Future of historic Spaniard's Bay building in the balance

·4 min read

The future of the Wesley Gosse Memorial United Church Heritage Building in Spaniard’s Bay, which doubles as the town’s heritage museum, was a topic of discussion during the most recent meeting of council, as members of the Spaniard’s Bay Heritage Society were in the chamber to present a committee report, as well as discuss some of the concerns facing the museum.

Dianne Carr, chairperson of the society, said that the Heritage Committee for the last year has just consisted of herself and vice-chairperson Mary Hutchings, who was also present at the meeting.

“This has put a lot of restrictions on us, and a lot of responsibilities on us, when it comes to making decisions regarding heritage. However, having said that, Mary and I have worked really, really well together, and as a result, we’re quite pleased with the progress that we’ve made.,” said Carr.

She added that, because regular summer activities had been cancelled due to COVID-19 restrictions, the committee was able to do some upkeep on the building. Part of that included having a building assessment done.

“And let’s face it, that building is heading up to 130 years old. It definitely has had problems, and will continue to have problems,” Carr said. “Most recently we have had some leaking in the belfry area, and we have continued to have problems with the front entrance door. I’m totally disappointed and frustrated with that, because council did give us a huge grant a few years back, we did get some money from Heritage Canada, but most of it was from the Town to support having the exterior of the building painted and any repairs to the doors made. The doors were not done well at all, and we’ve had a lot of difficulty accessing the doors. There’s been all kinds of problems. And we haven’t had another way to get into the building, because the exit is a fire exit.”

Carr said the doors have also deteriorated with use over time.

“I have complained to Heritage Canada, because they recommended, they were the ones who recommended the contractor at the time,” said Carr.

A professional assessment of the building was done Nov. 6.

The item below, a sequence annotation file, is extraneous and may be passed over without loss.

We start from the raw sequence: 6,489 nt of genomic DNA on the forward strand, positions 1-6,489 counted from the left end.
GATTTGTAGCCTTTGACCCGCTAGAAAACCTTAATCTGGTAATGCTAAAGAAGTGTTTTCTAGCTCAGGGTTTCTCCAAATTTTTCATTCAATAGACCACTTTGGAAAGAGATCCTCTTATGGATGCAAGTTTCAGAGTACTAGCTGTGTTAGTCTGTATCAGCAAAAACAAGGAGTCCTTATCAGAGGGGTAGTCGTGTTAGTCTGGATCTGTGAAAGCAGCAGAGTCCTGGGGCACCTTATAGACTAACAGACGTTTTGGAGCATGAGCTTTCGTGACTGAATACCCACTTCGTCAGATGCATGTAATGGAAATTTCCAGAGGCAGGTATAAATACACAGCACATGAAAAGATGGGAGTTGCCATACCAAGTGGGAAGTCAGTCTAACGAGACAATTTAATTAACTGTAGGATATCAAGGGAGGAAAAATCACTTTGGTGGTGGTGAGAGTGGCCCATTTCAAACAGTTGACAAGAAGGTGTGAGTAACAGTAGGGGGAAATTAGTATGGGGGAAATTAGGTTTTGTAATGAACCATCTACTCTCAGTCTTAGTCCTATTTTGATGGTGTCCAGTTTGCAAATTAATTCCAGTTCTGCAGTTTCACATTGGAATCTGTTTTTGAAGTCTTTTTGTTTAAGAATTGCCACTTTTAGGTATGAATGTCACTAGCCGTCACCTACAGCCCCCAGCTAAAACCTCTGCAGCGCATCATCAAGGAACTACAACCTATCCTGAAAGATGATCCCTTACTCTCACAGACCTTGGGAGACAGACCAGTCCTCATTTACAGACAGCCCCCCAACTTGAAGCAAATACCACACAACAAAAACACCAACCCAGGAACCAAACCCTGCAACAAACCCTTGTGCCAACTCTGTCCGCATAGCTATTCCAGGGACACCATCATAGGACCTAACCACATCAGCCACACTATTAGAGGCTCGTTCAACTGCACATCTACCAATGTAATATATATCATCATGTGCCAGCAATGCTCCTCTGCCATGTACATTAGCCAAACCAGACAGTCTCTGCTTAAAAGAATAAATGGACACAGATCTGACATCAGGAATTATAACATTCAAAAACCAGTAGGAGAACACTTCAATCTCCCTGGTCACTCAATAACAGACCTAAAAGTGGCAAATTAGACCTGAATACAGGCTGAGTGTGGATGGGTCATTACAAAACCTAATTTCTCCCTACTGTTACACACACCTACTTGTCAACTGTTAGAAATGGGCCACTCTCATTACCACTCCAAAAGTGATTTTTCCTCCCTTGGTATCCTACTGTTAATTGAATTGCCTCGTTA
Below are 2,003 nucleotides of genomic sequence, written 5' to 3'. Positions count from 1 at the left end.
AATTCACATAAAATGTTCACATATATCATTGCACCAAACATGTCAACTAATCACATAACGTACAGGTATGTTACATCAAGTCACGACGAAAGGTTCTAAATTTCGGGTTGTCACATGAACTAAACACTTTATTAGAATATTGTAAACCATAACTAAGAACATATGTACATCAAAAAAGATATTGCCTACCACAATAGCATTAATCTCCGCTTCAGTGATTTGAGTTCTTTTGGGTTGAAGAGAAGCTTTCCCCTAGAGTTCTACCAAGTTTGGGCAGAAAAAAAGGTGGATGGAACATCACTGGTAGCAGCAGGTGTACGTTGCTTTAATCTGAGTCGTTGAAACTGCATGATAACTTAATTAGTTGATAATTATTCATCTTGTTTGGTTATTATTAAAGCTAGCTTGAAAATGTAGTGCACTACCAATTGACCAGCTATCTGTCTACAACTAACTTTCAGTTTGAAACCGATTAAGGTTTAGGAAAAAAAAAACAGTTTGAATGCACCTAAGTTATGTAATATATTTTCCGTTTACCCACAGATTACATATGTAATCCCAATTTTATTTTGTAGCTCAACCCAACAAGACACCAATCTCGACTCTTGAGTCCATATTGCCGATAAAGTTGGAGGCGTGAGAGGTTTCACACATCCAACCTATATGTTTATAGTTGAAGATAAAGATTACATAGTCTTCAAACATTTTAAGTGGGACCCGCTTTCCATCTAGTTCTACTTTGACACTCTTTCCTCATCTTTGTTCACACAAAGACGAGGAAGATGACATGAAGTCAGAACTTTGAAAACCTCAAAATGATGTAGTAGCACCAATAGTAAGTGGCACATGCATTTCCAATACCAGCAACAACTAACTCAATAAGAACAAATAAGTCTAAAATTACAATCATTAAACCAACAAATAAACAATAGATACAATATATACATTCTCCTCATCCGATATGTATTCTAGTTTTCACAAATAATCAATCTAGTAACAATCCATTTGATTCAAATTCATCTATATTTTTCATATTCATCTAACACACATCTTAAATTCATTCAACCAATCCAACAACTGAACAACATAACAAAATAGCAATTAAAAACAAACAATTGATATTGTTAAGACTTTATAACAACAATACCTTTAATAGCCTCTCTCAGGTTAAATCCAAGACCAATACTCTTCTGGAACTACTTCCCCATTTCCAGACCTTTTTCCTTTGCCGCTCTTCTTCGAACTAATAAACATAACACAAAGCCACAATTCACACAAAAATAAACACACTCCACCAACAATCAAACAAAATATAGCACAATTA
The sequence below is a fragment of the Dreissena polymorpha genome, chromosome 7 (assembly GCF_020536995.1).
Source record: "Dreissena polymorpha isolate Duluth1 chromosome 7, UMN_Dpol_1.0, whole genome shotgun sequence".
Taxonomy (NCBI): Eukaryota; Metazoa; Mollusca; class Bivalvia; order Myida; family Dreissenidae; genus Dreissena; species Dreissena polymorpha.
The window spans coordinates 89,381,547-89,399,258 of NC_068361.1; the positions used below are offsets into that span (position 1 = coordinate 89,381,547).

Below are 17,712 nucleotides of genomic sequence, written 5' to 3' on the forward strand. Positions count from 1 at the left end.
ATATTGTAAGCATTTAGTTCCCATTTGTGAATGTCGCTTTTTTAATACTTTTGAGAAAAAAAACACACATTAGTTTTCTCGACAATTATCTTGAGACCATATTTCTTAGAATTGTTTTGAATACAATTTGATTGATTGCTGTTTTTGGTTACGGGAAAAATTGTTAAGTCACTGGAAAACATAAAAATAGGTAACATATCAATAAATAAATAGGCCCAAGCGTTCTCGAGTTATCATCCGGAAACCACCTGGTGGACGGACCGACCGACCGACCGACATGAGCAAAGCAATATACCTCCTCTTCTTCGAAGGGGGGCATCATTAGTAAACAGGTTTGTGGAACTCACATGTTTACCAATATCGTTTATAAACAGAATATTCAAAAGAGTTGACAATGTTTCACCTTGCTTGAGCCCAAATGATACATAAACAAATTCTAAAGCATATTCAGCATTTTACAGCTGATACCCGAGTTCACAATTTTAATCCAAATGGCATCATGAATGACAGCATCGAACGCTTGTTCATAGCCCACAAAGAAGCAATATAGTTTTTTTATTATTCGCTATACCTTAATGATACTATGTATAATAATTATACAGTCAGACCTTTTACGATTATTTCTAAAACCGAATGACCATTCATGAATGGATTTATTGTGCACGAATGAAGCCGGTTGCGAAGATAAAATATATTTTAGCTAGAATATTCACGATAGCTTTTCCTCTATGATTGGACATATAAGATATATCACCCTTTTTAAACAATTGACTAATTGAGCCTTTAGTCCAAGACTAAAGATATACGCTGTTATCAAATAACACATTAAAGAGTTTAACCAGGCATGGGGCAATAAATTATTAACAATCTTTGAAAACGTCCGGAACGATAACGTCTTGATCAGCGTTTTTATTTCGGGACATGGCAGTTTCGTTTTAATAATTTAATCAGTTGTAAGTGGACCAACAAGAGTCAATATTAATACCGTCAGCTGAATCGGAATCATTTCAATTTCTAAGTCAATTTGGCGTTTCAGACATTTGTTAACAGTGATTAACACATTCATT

“The engineer who came out and did the assessment was quite thorough. He went through the building top-to-bottom, inside and outside and underground,” said Carr, noting the engineer found things that need to be addressed immediately, and other things that need to be remedied in the long-term.

“If we value it, and want to preserve it, then the commitment has to come to put money behind it. And at this point I have no idea how much that money will be,” Carr said. “There is some work that needs to be done, and as each year goes by, it’s only going to get worse, and worse, and worse. If we let the building go, we’re going to have to look for an alternate space for our heritage museum and all the beautiful things we have inside.”

Some of the work the committee will consider doing in the near future includes repairing the front door, doing patchwork to prevent leaks, and work on the fence and wheelchair ramp.

Most repairs will be paid out of the committee’s budget. To complicate some matters further, Carr reminded council that all repairs must be kept in line with heritage conservation policy, or else they could run the risk of losing heritage status for the building.

Carr did note that, according to the engineer, the crawl space under the building was in surprisingly good condition, although some of the posts had rotted out.

She also said it would not be wise to depend entirely on funding from other external sources, as many heritage funding grants are given in addition to a main funding base.

“So, for example, with Heritage Newfoundland, they will contribute no more than 25 per cent. So that means the rest of the money has to come from the municipal government, or from fundraising,” she explained. “We have to know that down the road, that even if we do get funding from other sources, a lot of the money will have to come from here.”

Carr acknowled the Town has put plenty of funds into the building already.

Mayor Paul Brazil said that other groups, like the Port de Grave Peninsula Heritage Society, had received provincial funding, and he suggested reaching out to MHA Pam Parsons to inquire about how to apply for such money.

Meanwhile, Deputy Mayor Darlene Stamp commended the work the committee had done over the summer. Carr attributed much of the progress to summer student Cara Callahan.

“She’s a great example of a youth who is totally committed to her community and that sense of belonging and (wanting to) see things happen within our town,” said Carr.

Deputy Mayor Stamp recommended council establish a committee to investigate the cost of repairs needed for the building, but Mayor Brazil said it would be something more fitting for the finance committee to have a look at. Meanwhile, he said he would talk with MHA Parsons about how to go about getting a grant for the Heritage Society.

Mark Squibb, Local Journalism Initiative Reporter, The Shoreline News